5_1The idea of a geo-political strategy game is an engaging one. You have a broad, complex simulation where you, as head of state, have to contend with a myriad of different variables. See, SuperPower lets you take control of any nation on the planet, and you’re responsible for its politics, economy, and military. Your aim can be world domination through force or diplomacy. By allocating resources, negotiating treaties, and waging war, you steer your nation to its destiny. The idea behind SuperPower is an awesome one. In practice, unfortunately, things sort of fall apart.

The laughably small 100 page manual is the first warning sign. I then played several campaigns as several different countries. And I still don’t think I had any real effect on the game world. Events unfold inexplicably, unrealistically, and almost arbitrarily. After just one game year, the U.S. went from a democracy to a totalitarian regime. India was caught trying to sabotage trainyards in Costa Rica. None of the game logic makes sense.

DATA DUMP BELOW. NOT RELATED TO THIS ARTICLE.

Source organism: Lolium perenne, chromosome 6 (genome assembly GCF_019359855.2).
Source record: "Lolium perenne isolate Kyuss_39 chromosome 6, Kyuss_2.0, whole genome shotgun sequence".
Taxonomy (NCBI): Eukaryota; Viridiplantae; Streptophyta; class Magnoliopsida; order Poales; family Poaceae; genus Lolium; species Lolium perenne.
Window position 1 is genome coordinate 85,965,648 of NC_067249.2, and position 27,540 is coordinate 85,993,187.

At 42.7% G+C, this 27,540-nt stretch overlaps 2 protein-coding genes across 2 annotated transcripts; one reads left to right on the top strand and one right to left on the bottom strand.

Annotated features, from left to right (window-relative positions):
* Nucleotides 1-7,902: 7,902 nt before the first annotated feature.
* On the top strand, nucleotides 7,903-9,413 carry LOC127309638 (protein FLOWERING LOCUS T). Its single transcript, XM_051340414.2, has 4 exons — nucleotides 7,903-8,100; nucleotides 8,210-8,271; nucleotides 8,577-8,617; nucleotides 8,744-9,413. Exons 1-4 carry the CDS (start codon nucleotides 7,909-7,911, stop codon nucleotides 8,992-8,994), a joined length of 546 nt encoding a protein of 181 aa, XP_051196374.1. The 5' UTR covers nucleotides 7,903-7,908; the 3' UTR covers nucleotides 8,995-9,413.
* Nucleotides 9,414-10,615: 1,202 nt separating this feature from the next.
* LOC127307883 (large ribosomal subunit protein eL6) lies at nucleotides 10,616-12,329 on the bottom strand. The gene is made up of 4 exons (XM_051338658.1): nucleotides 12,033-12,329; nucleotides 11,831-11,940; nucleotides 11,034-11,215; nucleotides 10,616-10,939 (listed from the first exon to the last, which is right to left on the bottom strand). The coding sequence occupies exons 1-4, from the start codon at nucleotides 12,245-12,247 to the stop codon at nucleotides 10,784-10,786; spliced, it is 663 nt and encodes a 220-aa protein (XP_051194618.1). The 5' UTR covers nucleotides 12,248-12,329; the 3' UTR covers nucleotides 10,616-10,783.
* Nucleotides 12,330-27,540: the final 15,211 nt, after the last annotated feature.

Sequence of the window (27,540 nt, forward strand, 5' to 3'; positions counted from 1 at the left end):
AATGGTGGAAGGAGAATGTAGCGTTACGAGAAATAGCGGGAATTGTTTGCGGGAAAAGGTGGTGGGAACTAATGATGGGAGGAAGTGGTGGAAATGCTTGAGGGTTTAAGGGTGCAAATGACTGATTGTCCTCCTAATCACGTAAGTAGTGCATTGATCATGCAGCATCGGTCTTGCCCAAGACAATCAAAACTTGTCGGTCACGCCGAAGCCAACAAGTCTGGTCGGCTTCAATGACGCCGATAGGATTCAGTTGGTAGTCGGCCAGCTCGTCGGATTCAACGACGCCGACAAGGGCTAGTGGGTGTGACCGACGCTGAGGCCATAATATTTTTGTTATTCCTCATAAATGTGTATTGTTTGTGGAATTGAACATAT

I conquered Paraguay and Chile on a whim and the world didn’t offer so much as a condolence to the vanquished. No one broke any cultural treaties with me. But I noticed my own population’s support went down, so the next time I invaded someone, I carried out a terrorist strike on my own people and successfully blamed it on Uruguay. I then conquered Uruguay — but instead of rejoicing, my people’s support slipped lower than ever. Frustrating? Yes. For all its promises and potential, SuperPower simply fails to deliver on any major level as a geo-political sim.

System Requirements: Pentium II 233 MHz, 32 MB RAM, Win98

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